Despite rumors, the relationship between Apple’s desktop operating system and viruses is more myth than reality. Mac users will continually tell you that third-party antivirus software isn’t necessary, that the machines are downright insusceptible to the infectious malware, spyware, and ransomware plaguing the Windows ecosystem. It is true that there’s less viruses coded to target OS X than Windows, but Apple’s operating system is far from invulnerable, and new threats appear regularly.
Fortunately, there are many fantastic anti-virus programs designed to bolster an already well-built system. Whether you’re looking to utilize the ever-popular Avast, the graphical user interface of ClamXav 2, or the balanced Avira, there’s more than enough freemium products on the market to secure you’re computer from potential threats. Combine that with a little caution, and you’ll have plenty of peace of mind. Below are some of our favorite pieces of antivirus software.
Updated on 4-17-2015: This article has been updated since it was originally published to reflect recent software changes.
A few protection suggestions prior to installing antivirus software…
Stay up to date — Keeping your Mac up to date with the latest software is never a bad idea. Apple has always been keen to pinpoint potential threats, often issuing incremental updates that address system vulnerabilities as quickly as possible. Assuming you’ve opted for automatic updates, install them as their notifications arise, or manual install the updates from within the Updates panel located on the right-hand side when viewing the main App Store window. Leaving updates unattended will only risk your Mac to greater virus exposure.
Turn on your firewall — Although not for everyone, turning on the firewall built into more recent versions of Mac OS X can help secure network traffic is properly monitored and secure. If you’ve haven’t done so already, navigate to the main System Preferences panel, select the Security & Privacy option and click the Firewall tab located at the top of the window. Afterward, click the Turn On Firewall button, followed by the Firewall Options button, and specify any connection you wish to block by adding the application to the resulting list.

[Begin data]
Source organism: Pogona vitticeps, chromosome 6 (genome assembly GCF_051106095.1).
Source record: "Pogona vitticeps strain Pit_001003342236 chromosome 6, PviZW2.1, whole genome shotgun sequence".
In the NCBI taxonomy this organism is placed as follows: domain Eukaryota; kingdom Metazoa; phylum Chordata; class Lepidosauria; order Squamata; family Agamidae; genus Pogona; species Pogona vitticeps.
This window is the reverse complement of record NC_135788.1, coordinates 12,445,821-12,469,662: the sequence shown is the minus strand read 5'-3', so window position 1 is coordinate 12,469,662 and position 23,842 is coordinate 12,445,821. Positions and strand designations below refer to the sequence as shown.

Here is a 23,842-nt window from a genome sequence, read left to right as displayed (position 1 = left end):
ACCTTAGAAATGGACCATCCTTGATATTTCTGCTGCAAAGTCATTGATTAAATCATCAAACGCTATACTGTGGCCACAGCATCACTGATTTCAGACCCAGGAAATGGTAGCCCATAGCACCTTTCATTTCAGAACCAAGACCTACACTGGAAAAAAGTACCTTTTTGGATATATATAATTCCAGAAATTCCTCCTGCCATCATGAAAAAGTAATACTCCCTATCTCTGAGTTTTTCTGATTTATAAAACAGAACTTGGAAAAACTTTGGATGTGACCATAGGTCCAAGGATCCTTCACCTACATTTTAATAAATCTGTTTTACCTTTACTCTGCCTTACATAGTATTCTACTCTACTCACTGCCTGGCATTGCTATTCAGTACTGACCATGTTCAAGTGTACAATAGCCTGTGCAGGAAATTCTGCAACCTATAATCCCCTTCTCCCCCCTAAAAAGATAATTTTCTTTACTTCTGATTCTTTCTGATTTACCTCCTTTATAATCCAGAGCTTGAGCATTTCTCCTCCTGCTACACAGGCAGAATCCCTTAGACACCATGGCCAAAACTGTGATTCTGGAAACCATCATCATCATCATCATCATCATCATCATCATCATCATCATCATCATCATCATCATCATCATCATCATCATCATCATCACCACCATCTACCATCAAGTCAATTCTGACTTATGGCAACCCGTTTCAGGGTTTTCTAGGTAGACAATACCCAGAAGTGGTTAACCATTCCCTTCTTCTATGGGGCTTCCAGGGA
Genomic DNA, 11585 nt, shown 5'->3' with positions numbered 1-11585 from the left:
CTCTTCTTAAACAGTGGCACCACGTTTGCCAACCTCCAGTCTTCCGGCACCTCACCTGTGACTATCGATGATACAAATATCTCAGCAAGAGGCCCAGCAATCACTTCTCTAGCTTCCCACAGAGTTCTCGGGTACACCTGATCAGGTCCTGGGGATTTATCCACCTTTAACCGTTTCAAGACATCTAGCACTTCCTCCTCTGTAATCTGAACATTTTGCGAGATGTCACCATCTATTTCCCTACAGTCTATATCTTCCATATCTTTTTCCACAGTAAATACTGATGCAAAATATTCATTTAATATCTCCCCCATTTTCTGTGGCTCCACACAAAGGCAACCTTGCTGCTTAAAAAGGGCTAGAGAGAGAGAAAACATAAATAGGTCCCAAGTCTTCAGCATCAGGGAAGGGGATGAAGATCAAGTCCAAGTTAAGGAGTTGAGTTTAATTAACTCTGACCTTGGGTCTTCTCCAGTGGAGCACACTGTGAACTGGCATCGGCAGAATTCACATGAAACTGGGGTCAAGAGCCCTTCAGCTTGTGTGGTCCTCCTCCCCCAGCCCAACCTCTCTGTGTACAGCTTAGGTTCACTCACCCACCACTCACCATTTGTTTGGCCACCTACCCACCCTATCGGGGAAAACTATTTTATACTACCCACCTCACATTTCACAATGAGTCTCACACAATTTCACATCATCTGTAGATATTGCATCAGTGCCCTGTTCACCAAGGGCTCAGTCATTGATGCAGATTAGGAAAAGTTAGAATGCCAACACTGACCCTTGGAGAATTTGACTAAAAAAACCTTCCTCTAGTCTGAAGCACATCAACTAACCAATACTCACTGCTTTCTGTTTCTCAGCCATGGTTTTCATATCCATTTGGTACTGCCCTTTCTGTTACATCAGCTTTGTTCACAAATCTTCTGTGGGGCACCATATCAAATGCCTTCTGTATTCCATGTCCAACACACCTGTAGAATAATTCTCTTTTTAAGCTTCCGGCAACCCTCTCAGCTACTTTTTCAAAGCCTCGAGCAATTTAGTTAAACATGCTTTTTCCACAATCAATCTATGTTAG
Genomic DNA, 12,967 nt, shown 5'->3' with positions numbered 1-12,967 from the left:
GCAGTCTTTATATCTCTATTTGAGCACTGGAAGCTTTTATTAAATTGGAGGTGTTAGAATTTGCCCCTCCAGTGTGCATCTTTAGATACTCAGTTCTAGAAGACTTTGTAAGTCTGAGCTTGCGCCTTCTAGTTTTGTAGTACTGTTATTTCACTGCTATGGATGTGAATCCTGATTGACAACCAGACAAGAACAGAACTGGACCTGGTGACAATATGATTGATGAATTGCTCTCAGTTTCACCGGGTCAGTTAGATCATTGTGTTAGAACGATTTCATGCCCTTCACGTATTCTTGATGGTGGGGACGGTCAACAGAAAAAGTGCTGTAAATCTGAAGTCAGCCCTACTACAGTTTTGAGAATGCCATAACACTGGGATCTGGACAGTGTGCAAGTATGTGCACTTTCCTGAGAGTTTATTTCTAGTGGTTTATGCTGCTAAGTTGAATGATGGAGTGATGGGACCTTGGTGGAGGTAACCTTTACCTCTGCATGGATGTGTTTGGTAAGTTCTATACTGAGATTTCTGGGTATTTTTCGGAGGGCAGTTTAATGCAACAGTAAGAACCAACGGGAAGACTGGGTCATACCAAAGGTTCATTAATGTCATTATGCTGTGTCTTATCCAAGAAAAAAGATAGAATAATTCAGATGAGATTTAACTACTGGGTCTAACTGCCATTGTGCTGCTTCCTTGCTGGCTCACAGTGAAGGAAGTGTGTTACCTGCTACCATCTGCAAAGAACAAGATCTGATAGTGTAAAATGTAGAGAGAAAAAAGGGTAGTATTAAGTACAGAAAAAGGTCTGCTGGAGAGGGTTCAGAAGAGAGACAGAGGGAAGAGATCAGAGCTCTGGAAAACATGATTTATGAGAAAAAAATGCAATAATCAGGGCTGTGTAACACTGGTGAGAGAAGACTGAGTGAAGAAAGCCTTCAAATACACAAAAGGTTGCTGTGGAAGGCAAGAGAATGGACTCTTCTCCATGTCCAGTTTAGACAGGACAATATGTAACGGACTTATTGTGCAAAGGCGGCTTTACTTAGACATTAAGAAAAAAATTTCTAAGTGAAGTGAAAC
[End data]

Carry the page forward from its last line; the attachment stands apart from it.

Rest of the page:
Encrypt your data — Mac OS X may already secure important files on your behalf, but setting up FileVault’s full disk, XTS-AES 128 encryption adds yet another level of protection to your entire drive. It essentially prevents unwanted users from seeing and copying your files, setting a master password for your machine in the process and allowing you to specify which user accounts are allowed to unlock the encrypted drive. To turn on FileVault, navigate to the main System Preferences panel, select the Security & Privacy option and click the FileVault tab located at the top of the window. Afterward, click the Turn on FileVault button, note the recovery key — or allow Apple to store the password on your behalf — and restart your computer when prompted.
Exercise caution — It should go without saying, but be cautious when browsing the Web, downloading email attachments, or otherwise engaging with unfamiliar sources and content. There’s usually a good reason if your browser or antivirus software doesn’t trust a certificate or attachment. Use your brain and consider picking up the community curated Web of Trust extension for your browser. The basic software functions as a review system for various websites and links, providing users with up-to-date information on whether the content in question is reputable or malicious.